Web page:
Games » New York YankeesMay12
A shutdown inning
When you look for key moments in a ball game, a six-run inning, especially against the Yankees and especially in New York tends to stick out. But something else of great importance happened immediately after the Royals scored six runs in the top of the second: nothing.
It’s called a “shutdown inning,” and you hope they happen right after your team scores a few runs. If you score and your pitcher goes back out and gives some of those runs right back, it tells both teams the game’s not over. It’s depressing to the team with the lead and encouraging to the team trying to come back.
Sean O’Sullivan, future Irish bar owner (Sean, if you invest in that bar, I’ll be there every night) came back out after being given a six-run lead and went through the middle of the Yankees order in 14 pitches. A-Rod grounded out to second, Cano flew out to center and Swisher grounded out to first.
That didn’t mean the game was over, but it did send the message to the Yankees that coming back wasn’t going to be easy. It also sent a message to the Royals that Sean was going to do his part by throwing strikes.
There’s a phrase you hear in baseball: “Step on their necks.” It means when you’ve got the opposition down, do not let them up off the ground, step on their necks. Sean not only stepped on their necks, but he put some weight into it.
Whenever you see a big inning, pay attention to the half-inning that follows: It will tell you a lot about the eventual outcome.
Another big deal
The shutdown inning is a big deal in terms of psychological advantage. One of the things sports psychologists talk about is “creating the expectation of defeat.” Once the other team decides it will probably lose, it’s much more likely to happen. They begin to go through the motions and aren’t prepared to take advantage of any mistakes the opposition makes.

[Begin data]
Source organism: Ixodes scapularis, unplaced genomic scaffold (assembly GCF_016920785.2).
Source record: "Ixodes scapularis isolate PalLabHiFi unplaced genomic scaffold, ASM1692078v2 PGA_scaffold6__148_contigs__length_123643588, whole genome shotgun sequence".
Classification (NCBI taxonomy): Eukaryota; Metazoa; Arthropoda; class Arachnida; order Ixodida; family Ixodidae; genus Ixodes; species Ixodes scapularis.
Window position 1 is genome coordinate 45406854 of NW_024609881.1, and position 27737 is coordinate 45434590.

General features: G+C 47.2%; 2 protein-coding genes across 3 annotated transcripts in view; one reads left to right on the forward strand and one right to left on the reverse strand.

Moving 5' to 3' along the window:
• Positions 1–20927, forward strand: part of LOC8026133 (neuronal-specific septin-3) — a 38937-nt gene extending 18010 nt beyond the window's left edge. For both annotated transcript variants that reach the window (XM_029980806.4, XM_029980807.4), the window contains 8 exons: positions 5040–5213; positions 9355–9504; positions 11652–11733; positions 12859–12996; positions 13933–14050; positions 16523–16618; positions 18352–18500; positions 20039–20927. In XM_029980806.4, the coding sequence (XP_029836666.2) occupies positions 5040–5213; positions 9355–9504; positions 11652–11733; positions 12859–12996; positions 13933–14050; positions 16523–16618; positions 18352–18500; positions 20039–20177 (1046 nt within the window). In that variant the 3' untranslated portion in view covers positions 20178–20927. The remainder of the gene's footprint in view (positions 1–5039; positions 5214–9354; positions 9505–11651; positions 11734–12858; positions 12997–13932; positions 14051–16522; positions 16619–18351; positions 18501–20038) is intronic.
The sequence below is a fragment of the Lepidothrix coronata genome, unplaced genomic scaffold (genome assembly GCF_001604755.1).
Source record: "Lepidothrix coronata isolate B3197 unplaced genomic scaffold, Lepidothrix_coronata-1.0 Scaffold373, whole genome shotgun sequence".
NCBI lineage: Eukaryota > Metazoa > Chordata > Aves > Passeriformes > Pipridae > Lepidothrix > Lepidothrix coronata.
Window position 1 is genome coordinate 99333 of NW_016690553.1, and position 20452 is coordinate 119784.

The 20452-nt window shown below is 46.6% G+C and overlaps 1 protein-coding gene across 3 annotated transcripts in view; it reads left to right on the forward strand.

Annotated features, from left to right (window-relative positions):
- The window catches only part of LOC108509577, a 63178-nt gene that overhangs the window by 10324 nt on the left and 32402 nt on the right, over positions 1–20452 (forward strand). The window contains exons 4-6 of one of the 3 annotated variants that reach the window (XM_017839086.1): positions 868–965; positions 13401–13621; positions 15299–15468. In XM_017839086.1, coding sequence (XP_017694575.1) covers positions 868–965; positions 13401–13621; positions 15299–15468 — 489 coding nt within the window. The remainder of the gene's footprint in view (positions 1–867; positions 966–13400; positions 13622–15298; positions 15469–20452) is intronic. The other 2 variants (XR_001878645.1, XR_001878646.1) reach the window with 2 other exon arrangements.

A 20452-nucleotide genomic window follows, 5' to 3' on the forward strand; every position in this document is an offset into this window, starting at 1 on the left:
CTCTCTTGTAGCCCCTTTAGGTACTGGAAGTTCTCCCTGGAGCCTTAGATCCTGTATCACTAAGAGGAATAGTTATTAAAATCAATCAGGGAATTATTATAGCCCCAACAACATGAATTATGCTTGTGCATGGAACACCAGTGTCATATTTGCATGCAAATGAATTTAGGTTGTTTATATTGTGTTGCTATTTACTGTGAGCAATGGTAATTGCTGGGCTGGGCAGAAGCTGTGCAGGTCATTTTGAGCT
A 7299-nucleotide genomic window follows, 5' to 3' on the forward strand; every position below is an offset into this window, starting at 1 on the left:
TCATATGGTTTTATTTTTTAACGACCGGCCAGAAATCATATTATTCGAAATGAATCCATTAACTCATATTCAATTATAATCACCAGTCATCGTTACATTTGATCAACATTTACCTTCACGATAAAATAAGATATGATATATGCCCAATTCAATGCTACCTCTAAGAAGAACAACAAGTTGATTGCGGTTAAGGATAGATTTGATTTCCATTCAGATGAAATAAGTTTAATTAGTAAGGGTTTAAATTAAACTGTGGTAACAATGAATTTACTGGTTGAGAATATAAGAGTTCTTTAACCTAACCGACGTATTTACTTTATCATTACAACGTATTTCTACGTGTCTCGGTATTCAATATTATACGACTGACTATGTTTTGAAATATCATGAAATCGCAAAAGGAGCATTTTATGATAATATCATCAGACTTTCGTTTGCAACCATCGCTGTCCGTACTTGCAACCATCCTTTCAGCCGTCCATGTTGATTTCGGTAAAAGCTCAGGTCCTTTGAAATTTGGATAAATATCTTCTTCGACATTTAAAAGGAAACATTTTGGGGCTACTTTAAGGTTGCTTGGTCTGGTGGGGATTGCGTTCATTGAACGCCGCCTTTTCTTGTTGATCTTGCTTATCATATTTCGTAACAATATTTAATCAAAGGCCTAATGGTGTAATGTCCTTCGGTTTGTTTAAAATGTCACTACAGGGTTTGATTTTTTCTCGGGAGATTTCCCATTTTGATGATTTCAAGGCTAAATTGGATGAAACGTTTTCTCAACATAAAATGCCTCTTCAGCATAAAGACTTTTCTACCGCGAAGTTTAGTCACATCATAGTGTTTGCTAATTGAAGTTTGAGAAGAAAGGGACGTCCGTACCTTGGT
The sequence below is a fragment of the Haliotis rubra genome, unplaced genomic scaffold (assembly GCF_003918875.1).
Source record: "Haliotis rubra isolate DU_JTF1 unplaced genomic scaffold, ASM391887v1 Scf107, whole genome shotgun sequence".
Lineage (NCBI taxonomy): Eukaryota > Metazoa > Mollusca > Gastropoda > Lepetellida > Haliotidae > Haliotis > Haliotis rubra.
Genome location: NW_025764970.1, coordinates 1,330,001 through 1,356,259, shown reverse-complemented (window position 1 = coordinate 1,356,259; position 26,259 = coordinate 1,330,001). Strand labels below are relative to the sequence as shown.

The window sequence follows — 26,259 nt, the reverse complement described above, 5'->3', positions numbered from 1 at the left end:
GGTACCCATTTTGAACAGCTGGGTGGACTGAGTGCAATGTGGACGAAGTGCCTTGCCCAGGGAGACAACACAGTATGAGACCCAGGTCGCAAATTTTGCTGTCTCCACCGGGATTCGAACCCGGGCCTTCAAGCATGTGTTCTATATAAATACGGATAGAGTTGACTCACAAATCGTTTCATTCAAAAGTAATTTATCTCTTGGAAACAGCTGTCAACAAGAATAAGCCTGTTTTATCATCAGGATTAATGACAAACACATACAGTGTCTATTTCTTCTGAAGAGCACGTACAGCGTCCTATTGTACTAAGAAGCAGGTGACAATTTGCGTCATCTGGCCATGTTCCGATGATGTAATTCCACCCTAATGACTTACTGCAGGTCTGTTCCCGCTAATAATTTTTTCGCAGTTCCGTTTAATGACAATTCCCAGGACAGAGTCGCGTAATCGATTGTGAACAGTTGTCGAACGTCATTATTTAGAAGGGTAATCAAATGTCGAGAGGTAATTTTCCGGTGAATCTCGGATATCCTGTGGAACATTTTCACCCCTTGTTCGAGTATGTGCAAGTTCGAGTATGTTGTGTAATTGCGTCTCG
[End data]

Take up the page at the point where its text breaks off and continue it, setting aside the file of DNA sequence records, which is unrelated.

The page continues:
That’s why scoring first is a big deal. Scoring first and scoring a lot is an even bigger deal.
The expectation of winning can be almost as dangerous as the expectation of defeat. The same thing happens: the winning team decides the game is over and they, too, begin to go through the motions, missing opportunities.
That’s why the “tack-on run” is so big. It convinces the other team that they can’t come back and keeps your team’s energy up. Grabbing a lead and then “tacking on” is a time-honored strategy. The Royals did a nice job of this last night, tacking on two in the 4th, one in the 6th and two in the 8th.
When the Royals grab a big lead, watch for the tack-on runs and get a little nervous if you don’t see any.
Esky and two strikes
Kevin Seitzer told me he wanted Alcides Escobar to be a bit more aggressive with two strikes. Seitz thought that Esky was often satisfied to just get the ball in play at that point and was taking something off his swing. Once Alcides gets in a two-strike count, pay attention to the quality of his hacks and you’ll see if he’s making progress in this area.
The Melkman runneth
Melky Cabrera is killing it in the heads-up base running category. He’s taking the extra base on a regular basis. Part of that is being in better shape and it seems like a number of Royals have lost weight since last season (Francoeur, Pena, etc.). I don’t know how much this has to do with it, but professional athletes are the most competitive people on Earth.
If most of us got cut from our high school basketball team, we’d figure we weren’t cut out to be basketball players. Michael Jordan went home and practiced for a year.
Maybe all the talk about the kids in the minors lit a fire under these guys. I don’t think they plan on giving up these jobs without a fight. It’s fun to watch.
Dayton deserves some credit
I generally stay out of GM issues. I’m unqualified to comment. I don’t know anything about contracts or trades or who’s in the minors. All I’m trying to do is watch this particular group a players and understand how they approach the game.
Having said that: signing a couple guys who have shown they can do it, are still young and have something to prove, seems like it’s working out pretty well. Jeff Francoeur and Melky Cabrera are giving fans a show and reviving their careers while they do it.
There’s still a long way to go, but so far so good.